It is a very dangerous next step, escalating already dangerously high tensions between Asian neighbours.

Japan and South Korea are critical hubs in this U.S. strategy. Their defence pacts and agreements with the U.S., Australia, Philippines, U.K. and between other nations are the spokes. The inclusion of agreements regarding assurances for the defence of Taiwan are designed explicitly to be interlocking.

Raising tensions 

These interlocking defence pacts and agreements, layered upon each other, are spreading like tentacles across the region.

They are exacerbating problems with already fragile fault lines and raising tensions to a dangerous level.

Which is exactly what they are intended to do.

The irony, of course, is that the media warnings about a dangerous superpower poised to cause enormous harm in Asia, is absolutely true.

But that superpower is not China.


This article is published in partnership with





destroying paradise....

The US Air Force is stripping away tracts of jungle to make room for new airfields, a senior commander said, noting the move is part of plans to bolster American forces in the Indo-Pacific.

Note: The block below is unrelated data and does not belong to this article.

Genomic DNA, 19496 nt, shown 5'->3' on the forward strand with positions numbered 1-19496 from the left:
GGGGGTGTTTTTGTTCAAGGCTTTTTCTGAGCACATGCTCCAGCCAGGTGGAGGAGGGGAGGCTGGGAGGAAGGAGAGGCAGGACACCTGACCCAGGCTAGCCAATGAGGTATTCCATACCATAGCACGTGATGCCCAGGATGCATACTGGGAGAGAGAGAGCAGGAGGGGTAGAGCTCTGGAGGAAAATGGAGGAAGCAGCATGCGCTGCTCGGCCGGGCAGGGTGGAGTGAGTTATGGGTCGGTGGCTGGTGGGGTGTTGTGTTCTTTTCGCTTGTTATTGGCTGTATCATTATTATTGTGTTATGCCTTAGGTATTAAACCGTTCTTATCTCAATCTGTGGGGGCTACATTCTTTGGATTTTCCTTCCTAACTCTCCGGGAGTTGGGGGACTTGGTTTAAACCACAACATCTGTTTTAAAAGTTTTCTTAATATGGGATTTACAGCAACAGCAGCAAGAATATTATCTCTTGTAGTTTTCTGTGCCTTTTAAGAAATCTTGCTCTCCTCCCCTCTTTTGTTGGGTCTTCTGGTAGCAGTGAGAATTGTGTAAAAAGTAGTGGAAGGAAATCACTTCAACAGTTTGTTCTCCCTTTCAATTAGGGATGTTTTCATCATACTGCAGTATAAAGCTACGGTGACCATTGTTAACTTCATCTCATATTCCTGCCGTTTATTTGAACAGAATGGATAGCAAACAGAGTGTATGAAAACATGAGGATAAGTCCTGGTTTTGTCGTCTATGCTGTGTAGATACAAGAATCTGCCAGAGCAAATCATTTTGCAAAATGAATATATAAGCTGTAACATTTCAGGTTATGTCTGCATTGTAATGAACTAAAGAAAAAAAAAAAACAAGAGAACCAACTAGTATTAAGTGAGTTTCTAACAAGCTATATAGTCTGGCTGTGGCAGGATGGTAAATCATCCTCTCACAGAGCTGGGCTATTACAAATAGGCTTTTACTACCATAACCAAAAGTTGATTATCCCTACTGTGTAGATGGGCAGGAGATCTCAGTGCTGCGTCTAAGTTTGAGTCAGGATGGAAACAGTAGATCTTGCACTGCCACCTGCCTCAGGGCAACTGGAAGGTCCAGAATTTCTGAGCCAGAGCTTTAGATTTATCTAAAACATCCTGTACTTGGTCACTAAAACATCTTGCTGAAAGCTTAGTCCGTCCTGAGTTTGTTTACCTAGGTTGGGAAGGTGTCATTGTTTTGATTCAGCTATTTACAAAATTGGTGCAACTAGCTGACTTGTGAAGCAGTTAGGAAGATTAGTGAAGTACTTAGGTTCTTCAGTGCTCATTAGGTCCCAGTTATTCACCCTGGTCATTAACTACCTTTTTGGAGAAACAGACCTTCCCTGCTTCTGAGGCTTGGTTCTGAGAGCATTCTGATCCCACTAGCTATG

Speaking to reporters at an event hosted by the Air and Space Forces Association, Pacific Air Forces Commander General Kenneth Wilsbach described efforts to refurbish defunct US air bases – including a World War II-era installation on Tinian, a small island near Guam.

“We're going to be clearing out the jungle [on Tinian, and] we're going to be resurfacing some of the surfaces there so that we will have a fairly large and very functional Agile Combat Employment base, an additional base to be able to operate from and we have several other projects like that around the region that we'll be getting after,” Wilsbach said on Monday.